Taxes and in­come

Los Angeles Times - - Opinion -

Re “Too rich to last,” Opin­ion, Sept. 23

Pro­fes­sors Ja­cob S. Hacker and Paul Pierson are right on the mark about the in­creas­ingly de­struc­tive role of money in our po­lit­i­cal sys­tem.

We are fast be­com­ing a 21st cen­tury feu­dal so­ci­ety.

With the huge gap be­tween the wealth of the rich and the poor and the shrink­ing mid­dle class, we now have the “lords” who use their wealth to pro­mote their own ends with the “vas­sals” (read “mem­bers of Congress”) and the serfs who will work for any­thing to keep their fam­i­lies alive.

Can our Amer­i­can democ­racy be saved?

Glo­ria Van Gieson

North Hills

The Op-Ed ar­ti­cle was ex­cel­lent and needs to be widely read. The au­thors could have sub­sti­tuted “Amer­ica” for “democ­racy” and still been right.

Not only are grow­ing dis­par­i­ties in in­come lu­di­crous and un­fair, they will ul­ti­mately bring the econ­omy to its knees.

Though the bankers and fi­nan­cial al­chemists have been healed by govern­ment bailouts, mil­lions of Amer­i­cans are un­em­ployed or un­der­em­ployed.

Our econ­omy de­pends on con­sump­tion, but con­sump­tion has been crip­pled by a com­bi­na­tion of job losses, flat wages, home fore­clo­sures and un­cer­tainty. Shift­ing more na­tional in­come to the wealthy re­sults in less con­sump­tion, not more, which in turn de­creases de­mand for most goods and ser­vices. With busi­nesses sell­ing less, they have no in­cen­tive to in­vest.

Shift enough to the wealth­i­est peo­ple and the econ­omy will ul­ti­mately stag­nate, rais­ing un­em­ploy­ment to un­ac­cept­able lev­els and in­creas­ing anguish al­most ev­ery­where.

Gary Peters

Paso Robles

The great­est dan­ger to Amer­i­can democ­racy is the class ha­tred spewed by pro­gres­sives like Hacker and Pierson.

The free mar­ket is re­spon­si­ble for Amer­ica hav­ing a high stan­dard of liv­ing. The au­thors ig­nore that more money in pri­vate hands has al­ways re­sulted in more in­vest­ment and job cre­ation.

The so-called pro­gres­sive in­come tax has been a to­tal dis­as­ter. Rates have grown to con­fis­ca­tory lev­els for ev­ery­one and have re­sulted in eco­nomic im­pris­on­ment. Those be­hind this dra­co­nian scheme have used it to im­ple­ment their so­cial jus­tice quack­ery, cre­at­ing par­a­sitic govern­ment bu­reau­cra­cies that bal­loon in size and de­mand more money each year.

Pat Mur­phy

Pa­cific Pal­isades

What more do you want from us? You have told us that the mid­dle class is taxed enough, but then you make us give those who are in our county il­le­gally ev­ery­thing they want.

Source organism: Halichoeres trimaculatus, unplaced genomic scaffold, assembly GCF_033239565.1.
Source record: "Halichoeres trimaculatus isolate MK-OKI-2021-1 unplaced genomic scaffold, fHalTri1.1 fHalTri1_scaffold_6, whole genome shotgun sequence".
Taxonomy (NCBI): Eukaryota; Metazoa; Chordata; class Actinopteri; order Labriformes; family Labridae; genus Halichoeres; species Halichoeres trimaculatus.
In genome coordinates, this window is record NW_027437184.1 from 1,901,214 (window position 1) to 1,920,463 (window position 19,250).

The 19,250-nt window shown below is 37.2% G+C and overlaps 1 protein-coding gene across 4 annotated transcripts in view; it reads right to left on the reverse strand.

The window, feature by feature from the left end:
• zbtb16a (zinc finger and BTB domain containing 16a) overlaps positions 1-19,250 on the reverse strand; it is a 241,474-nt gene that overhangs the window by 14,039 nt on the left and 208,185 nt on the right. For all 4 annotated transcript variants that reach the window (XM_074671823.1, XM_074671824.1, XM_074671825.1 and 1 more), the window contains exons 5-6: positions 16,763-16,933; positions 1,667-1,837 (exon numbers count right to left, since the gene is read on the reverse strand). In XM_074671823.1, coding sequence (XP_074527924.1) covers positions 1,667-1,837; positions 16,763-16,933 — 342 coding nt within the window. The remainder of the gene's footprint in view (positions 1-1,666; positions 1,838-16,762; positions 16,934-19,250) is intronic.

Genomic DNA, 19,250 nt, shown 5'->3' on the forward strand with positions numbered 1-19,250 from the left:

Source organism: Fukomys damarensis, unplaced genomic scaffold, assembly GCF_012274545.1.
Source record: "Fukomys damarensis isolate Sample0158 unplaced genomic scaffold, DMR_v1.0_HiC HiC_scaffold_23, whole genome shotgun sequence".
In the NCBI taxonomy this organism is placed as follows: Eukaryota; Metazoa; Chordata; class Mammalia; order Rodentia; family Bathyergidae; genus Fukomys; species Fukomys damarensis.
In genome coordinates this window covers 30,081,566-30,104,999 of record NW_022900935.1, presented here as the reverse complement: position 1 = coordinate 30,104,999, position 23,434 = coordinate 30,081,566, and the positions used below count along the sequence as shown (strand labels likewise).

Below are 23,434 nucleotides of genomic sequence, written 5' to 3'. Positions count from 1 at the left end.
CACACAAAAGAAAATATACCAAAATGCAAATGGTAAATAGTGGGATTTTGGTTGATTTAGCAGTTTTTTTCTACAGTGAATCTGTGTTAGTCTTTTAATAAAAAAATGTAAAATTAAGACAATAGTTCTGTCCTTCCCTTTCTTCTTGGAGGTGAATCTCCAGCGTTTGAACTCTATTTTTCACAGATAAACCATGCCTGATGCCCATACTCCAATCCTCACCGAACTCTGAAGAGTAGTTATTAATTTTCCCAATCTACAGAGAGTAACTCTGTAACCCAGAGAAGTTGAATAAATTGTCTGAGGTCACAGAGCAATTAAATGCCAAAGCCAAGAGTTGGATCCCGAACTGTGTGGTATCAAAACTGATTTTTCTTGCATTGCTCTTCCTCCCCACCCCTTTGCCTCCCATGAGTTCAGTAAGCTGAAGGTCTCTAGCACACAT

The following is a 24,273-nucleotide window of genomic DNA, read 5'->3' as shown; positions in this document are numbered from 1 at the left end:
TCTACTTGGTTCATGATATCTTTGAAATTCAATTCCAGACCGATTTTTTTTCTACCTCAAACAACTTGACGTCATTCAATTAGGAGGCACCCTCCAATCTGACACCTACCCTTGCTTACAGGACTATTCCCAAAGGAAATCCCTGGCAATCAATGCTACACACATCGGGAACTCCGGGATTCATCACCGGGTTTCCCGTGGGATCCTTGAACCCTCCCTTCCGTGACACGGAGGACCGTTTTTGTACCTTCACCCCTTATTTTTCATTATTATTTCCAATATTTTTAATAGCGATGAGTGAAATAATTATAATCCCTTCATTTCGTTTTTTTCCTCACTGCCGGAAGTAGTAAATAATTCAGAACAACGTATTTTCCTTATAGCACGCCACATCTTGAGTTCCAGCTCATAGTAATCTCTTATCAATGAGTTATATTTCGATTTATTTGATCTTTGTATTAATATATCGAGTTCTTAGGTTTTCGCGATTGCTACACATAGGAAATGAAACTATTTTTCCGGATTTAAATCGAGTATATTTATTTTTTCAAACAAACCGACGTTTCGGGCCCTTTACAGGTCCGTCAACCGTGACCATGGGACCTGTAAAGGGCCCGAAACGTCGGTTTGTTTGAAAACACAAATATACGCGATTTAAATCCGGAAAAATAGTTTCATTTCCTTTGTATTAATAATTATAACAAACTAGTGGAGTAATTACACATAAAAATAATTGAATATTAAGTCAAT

You tell us that you will add taxes to the rich, then give re­cov­ery money to banks so that their ex­ec­u­tives can have huge bonuses for run­ning the bank into bank­ruptcy.

You say you are go­ing to lower the cost of health­care, and then you put in a pro­gram for which we will have to pay.

I can no longer af­ford you mak­ing my life bet­ter. I go to work ev­ery day and work very hard to give my fam­ily a bet­ter life, and you take it all away.

More than half of my wages go to pay the taxes that are as­sessed me in one way or an­other: in­come taxes, sales taxes, prop­erty taxes, So­cial Se­cu­rity taxes, ex­cise taxes, gaso­line taxes. What more do you want from us?

Michael Bray

Ran­cho Pa­los Verdes

The au­thors are to be com­mended and ap­plauded for their in­tel­li­gent, ra­tio­nal anal­y­sis and com­men­tary. They pro­vide an in­sight­ful view and his­tor­i­cal per­spec­tive of tax-cut­ting agen­das and the ef­fect on our democ­racy as well as on our econ­omy.

It is be­yond my com­pre­hen­sion how the GOP fa­vors tax cuts as a so­lu­tion for vir­tu­ally ev­ery so­cioe­co­nomic ill that con­fronts us. Sup­ply-side or trickle-down eco­nom­ics have failed time and time again, so what would tax cuts for the top 2% do to pro­vide eco­nomic re­lief to­day?

Dan Pel­low

Westch­ester

I didn’t need to read the bios to know that the au­thors were eg­gheads toil­ing in academia — the gen­eral clue­less­ness of their piece was a dead give­away.

They claim to be puz­zled why some Democrats sup­port ex­tend­ing the Bush tax cuts to up­per­in­come groups, but what is re­ally puz­zling is why they don’t ven­ture out of their ivory tow­ers from time to time.

The un­spo­ken as­sump­tion that runs through their piece is ex­actly why lib­er­als al­ways over­step their am­bi­tions, even when, as in 2008, they come to power with so much good­will. That as­sump­tion is that govern­ment has the right to con­fis­cate peo­ple’s earn­ings at what­ever level it feels it needs at any given moment.

We may fume about in­come dis­par­i­ties, but a stronger in­cli­na­tion rails against the govern­ment’s tak­ing of peo­ple’s in­come, how­ever high that in­come might be.

Tom Gil­roy

Man­hat­tan Beach

I’m struck by the lan­guage used by the au­thors in their dis­missal of tax cuts for the “rich.” The au­thors say that “even as the rich grew vastly richer, Washington de­cided they needed more help.” “Help”? If you are now able to keep a greater per­cent­age of the money you have earned, can that re­ally be ex­plained as Washington “help­ing” you?

Whose money is it? It’s yours, and Washington doesn’t “help” you sim­ply by let­ting you keep more of what you have earned.

Anne Kemp Hum­mel

Wood­land Hills

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